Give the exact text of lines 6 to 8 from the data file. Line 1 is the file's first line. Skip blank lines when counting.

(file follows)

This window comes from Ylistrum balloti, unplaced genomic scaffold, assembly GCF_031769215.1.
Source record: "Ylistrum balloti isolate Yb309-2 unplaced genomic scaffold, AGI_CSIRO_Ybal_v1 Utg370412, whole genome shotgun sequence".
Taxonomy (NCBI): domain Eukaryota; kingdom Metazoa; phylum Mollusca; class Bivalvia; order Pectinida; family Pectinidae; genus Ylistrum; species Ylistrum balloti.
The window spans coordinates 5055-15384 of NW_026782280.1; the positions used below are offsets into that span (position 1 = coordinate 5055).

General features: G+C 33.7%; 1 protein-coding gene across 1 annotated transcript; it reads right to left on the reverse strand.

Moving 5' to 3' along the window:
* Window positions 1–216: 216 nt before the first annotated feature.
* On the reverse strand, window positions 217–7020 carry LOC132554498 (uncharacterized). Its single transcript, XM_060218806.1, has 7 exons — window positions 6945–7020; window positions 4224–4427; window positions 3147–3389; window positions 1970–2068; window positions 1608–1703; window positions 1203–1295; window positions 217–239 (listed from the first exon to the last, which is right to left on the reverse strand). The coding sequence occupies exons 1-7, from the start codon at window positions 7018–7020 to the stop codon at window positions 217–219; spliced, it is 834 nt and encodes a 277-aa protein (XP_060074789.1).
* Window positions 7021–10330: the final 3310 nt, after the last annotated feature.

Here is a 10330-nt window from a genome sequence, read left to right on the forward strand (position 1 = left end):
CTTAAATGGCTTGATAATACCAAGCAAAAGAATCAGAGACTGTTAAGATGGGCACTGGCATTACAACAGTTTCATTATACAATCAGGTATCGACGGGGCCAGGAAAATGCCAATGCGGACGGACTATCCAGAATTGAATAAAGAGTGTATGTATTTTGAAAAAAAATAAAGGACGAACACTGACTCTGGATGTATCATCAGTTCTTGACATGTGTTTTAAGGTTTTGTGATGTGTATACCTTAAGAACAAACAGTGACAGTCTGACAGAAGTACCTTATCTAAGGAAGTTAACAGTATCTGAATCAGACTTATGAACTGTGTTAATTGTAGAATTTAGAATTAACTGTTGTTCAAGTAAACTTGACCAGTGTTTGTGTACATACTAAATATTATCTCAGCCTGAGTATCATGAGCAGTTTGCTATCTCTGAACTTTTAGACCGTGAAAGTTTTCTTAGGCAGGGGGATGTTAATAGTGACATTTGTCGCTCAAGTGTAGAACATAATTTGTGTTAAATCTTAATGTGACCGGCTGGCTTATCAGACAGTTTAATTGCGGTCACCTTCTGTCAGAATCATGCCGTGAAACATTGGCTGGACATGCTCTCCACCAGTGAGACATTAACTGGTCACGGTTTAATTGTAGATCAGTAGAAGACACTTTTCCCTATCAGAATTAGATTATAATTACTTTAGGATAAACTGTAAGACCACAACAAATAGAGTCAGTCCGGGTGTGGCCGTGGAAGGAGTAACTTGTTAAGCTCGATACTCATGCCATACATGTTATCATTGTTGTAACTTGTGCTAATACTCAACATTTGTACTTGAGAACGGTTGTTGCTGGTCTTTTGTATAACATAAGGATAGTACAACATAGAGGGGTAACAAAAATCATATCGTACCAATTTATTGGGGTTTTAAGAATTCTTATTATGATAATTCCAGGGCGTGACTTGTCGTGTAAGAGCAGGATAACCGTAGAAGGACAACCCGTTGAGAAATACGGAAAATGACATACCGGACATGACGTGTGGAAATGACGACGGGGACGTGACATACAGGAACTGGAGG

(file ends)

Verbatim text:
Moving 5' to 3' along the window:
* Window positions 1–216: 216 nt before the first annotated feature.
* On the reverse strand, window positions 217–7020 carry LOC132554498 (uncharacterized). Its single transcript, XM_060218806.1, has 7 exons — window positions 6945–7020; window positions 4224–4427; window positions 3147–3389; window positions 1970–2068; window positions 1608–1703; window positions 1203–1295; window positions 217–239 (listed from the first exon to the last, which is right to left on the reverse strand). The coding sequence occupies exons 1-7, from the start codon at window positions 7018–7020 to the stop codon at window positions 217–219; spliced, it is 834 nt and encodes a 277-aa protein (XP_060074789.1).